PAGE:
First, he proposed the restoration of real craft in poetry. Poetry must not just be a loosely formed prose meditation, cut into lines. That is what much poetry looked like in the sixties, seventies, and eighties, in the United States and beyond. Now, many poets have recovered the ancient tools of their art.
Second— and this has been very important—he proposed reconnecting poetry, which so many encounter on the page, with performance. He meant this in two respects. First, poets really need to compose for the ear. As soon as the written word is severed from the spoken word, something has gone wrong with the art of poetry, indeed, with the art of literature more generally. Poetry is always a kind of measured or refined speech. If it cannot be spoken aloud brilliantly, it is not good poetry. It is not going to be very impressive on the page. So, Gioia has been instrumental in reconnecting poetry with performance and music. Many poets have taken up that mantle and quite a few, including myself, are now working regularly with composers to set words to music.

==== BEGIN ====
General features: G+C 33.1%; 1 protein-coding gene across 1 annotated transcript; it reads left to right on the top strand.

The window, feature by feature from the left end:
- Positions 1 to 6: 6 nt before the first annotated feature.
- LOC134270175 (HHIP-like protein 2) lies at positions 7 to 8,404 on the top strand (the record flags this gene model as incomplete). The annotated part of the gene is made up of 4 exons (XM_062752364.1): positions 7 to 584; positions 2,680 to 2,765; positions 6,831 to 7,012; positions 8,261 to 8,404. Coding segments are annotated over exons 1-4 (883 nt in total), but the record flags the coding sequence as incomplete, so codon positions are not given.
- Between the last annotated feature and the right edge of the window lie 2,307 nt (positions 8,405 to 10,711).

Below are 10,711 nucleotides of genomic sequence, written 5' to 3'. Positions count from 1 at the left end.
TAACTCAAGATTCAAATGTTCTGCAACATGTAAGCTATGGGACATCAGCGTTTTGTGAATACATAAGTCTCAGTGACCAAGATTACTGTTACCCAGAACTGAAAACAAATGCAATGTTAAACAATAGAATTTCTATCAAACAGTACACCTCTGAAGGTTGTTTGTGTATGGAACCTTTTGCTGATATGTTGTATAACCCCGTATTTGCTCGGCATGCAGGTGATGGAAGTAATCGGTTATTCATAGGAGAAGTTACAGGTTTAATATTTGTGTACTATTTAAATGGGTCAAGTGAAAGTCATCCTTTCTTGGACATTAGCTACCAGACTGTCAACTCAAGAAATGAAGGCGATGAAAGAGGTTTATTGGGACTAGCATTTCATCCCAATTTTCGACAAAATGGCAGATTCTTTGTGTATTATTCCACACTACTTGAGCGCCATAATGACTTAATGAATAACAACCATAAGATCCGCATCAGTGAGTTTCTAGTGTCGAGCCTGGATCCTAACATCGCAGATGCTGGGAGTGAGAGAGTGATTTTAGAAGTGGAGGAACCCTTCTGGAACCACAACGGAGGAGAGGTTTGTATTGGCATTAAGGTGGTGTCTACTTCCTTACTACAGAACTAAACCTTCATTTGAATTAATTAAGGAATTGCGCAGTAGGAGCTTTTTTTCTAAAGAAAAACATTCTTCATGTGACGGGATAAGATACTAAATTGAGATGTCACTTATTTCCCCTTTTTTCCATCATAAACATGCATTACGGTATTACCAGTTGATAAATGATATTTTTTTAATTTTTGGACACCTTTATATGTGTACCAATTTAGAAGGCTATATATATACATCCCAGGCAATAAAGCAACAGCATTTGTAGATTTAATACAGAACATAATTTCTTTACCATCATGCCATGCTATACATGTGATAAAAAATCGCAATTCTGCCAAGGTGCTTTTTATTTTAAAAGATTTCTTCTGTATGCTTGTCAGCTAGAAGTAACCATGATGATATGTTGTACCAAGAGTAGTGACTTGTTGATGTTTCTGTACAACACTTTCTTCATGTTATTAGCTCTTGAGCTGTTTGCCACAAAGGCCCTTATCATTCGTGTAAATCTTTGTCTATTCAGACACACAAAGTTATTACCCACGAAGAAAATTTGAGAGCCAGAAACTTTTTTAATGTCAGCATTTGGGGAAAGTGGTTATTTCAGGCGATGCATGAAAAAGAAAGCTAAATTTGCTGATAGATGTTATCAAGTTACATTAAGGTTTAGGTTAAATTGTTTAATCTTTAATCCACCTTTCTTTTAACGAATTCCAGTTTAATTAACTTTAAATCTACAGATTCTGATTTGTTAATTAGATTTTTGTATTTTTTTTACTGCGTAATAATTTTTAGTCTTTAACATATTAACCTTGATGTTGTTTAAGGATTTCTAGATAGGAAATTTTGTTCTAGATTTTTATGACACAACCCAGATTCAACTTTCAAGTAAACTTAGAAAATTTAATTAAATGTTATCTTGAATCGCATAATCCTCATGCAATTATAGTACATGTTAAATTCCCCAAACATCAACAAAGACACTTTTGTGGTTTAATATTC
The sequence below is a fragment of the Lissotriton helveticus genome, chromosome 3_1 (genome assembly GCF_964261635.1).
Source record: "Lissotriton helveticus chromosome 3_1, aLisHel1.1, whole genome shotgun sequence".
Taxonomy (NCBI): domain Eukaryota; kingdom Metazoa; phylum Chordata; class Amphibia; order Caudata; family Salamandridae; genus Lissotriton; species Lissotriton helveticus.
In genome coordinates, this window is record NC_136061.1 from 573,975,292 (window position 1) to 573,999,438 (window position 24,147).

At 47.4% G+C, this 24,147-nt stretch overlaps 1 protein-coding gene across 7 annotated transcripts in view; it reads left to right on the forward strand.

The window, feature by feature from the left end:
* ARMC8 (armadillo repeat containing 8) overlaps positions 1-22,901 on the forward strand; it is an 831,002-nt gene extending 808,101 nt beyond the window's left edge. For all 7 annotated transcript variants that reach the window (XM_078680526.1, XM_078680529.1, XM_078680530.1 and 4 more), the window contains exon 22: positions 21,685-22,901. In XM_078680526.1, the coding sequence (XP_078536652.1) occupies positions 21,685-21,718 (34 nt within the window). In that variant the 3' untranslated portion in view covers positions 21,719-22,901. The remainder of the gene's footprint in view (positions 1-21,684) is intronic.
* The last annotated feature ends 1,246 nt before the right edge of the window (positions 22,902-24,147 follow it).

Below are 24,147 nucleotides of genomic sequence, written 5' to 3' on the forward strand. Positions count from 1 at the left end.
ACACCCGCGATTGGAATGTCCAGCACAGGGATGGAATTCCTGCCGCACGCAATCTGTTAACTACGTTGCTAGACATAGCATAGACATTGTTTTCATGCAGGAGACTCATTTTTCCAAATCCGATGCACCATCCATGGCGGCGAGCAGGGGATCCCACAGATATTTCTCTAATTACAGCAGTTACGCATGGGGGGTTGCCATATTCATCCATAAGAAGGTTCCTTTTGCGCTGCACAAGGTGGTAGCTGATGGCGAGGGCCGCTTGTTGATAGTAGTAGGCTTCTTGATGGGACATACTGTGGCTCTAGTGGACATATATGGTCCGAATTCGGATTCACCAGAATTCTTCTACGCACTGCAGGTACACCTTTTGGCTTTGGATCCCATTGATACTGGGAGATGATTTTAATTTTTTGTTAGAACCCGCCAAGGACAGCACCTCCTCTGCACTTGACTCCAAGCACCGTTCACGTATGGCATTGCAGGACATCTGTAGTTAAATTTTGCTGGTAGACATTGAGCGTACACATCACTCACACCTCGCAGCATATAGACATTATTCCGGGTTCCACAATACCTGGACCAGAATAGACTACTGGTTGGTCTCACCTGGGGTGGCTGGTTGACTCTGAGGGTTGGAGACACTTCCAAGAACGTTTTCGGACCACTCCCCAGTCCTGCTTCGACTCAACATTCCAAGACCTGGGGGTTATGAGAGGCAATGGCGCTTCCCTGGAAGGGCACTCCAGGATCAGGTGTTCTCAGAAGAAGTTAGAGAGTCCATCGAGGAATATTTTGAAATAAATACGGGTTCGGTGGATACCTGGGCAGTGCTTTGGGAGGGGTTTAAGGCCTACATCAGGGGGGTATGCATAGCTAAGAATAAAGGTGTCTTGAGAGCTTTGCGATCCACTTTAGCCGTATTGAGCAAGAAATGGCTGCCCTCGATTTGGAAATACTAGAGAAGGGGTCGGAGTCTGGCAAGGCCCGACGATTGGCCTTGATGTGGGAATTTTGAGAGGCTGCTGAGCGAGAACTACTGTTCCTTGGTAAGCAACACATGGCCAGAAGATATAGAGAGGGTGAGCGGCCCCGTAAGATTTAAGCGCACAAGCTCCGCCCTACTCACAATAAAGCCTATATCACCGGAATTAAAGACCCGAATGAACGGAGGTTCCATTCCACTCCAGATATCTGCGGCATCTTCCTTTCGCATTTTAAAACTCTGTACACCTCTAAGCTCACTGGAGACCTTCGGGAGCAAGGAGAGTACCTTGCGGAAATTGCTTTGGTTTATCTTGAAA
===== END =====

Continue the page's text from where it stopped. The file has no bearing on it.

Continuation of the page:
There is a third thing. During the twentieth century, beginning with modernism, the fine arts were reconceived in terms of self-expression. However, self-expression is not a very good raison d’être for the arts. Even when poets are talking about themselves, if they are not talking about universal human nature, they are not saying much at all. So, one of the other things that Dana Gioia recommended in that essay was a decentering and emptying of the poet’s self, to be at the service of both the work of art itself and the literary tradition. Hence, there has been a great rise in the public performance of poetry, not just of poets reading their own work, but of poets sharing the great poems of the tradition. They thereby offer a much broader vision of the artform than if they were just to recite from their own book. It is in that spirit that I have joined you to talk about the poets we are going to discuss.